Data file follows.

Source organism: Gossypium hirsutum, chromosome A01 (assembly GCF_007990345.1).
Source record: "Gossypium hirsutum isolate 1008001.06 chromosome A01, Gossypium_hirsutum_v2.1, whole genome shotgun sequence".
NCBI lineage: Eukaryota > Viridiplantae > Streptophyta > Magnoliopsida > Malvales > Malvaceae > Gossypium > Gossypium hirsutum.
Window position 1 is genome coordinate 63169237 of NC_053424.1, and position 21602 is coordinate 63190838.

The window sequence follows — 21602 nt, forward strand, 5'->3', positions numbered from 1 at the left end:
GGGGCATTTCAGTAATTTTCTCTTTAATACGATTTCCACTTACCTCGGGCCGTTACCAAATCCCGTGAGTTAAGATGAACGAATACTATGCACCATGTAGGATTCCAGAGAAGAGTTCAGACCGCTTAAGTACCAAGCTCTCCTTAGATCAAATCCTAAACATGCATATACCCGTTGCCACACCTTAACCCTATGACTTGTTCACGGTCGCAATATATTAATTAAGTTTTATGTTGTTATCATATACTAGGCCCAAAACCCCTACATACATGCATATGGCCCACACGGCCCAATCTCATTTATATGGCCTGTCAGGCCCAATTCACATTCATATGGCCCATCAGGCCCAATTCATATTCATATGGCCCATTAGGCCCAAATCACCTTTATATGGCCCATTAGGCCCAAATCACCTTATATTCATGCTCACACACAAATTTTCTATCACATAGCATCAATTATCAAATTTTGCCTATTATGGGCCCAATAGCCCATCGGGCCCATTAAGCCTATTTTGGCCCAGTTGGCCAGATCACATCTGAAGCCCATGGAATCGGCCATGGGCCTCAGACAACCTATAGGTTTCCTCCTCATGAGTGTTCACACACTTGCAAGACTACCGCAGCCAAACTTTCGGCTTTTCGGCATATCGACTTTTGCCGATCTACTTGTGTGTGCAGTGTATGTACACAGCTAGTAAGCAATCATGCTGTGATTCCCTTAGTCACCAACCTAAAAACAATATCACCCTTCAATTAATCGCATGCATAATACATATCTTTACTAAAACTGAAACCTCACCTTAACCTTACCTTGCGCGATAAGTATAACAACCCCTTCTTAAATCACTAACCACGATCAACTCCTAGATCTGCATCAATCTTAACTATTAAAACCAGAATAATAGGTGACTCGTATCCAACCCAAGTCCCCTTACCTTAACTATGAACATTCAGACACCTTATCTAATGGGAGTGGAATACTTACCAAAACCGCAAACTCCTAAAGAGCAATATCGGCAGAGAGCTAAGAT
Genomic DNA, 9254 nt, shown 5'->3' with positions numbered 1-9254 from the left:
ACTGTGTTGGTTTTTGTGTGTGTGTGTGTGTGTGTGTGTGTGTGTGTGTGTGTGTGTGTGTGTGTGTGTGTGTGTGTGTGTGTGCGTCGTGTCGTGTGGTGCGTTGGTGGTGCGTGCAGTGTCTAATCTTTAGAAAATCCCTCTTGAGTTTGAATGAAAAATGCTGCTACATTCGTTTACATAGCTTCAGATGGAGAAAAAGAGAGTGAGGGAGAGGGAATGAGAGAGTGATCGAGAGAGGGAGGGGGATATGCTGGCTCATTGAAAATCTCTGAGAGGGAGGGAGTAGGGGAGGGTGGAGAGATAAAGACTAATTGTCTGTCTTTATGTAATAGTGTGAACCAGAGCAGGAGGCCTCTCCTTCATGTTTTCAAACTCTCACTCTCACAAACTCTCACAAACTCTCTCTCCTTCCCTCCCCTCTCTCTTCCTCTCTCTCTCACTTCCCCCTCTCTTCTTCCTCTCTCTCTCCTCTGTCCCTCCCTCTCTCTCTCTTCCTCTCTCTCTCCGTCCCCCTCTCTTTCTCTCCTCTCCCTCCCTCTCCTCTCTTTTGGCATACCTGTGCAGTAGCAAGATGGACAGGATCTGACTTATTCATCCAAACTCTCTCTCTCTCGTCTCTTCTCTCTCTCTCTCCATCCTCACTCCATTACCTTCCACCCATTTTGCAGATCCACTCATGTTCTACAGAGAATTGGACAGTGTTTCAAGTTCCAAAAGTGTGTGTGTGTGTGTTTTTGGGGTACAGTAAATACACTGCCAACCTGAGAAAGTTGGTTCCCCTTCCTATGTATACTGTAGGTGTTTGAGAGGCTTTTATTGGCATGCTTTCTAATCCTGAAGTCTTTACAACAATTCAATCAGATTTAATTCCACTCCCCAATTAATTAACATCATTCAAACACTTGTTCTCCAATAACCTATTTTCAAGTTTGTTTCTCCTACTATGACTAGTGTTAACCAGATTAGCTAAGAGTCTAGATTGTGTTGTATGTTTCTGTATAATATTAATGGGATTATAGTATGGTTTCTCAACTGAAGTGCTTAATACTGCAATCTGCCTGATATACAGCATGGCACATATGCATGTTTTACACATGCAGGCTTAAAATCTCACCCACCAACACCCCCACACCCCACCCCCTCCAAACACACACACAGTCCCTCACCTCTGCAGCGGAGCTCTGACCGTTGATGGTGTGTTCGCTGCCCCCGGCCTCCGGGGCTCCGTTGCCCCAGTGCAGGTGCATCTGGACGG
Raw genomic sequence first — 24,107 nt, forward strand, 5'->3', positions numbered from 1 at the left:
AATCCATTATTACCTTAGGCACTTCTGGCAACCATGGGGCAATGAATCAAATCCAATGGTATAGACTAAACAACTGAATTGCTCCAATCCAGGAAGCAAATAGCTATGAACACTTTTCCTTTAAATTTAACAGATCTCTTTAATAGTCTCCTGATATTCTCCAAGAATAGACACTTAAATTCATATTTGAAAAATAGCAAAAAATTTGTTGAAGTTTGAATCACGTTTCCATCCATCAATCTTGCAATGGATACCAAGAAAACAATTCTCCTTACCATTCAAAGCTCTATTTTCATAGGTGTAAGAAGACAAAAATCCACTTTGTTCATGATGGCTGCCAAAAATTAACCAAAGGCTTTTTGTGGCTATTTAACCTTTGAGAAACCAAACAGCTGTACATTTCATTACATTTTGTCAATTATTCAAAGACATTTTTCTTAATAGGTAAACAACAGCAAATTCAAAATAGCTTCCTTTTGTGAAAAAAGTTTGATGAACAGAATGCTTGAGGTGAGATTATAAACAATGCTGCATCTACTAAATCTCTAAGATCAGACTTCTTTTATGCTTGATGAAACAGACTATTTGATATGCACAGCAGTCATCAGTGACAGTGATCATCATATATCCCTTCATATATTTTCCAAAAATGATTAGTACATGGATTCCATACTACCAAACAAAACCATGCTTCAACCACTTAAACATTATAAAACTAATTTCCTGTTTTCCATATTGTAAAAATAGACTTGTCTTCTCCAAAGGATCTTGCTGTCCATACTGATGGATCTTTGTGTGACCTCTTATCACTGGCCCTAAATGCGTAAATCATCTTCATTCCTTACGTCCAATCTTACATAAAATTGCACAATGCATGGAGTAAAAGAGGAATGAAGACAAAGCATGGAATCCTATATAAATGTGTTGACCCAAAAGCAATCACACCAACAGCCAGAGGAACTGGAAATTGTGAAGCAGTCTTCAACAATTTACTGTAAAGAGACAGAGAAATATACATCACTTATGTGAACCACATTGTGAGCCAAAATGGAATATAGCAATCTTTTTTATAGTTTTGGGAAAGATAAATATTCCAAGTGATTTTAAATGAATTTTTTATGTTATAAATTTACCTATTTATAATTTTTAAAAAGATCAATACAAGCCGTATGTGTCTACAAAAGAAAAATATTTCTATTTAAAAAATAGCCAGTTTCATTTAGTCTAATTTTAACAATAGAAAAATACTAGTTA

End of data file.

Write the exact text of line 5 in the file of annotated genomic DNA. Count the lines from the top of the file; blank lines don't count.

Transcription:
The window sequence follows — 21602 nt, forward strand, 5'->3', positions numbered from 1 at the left end: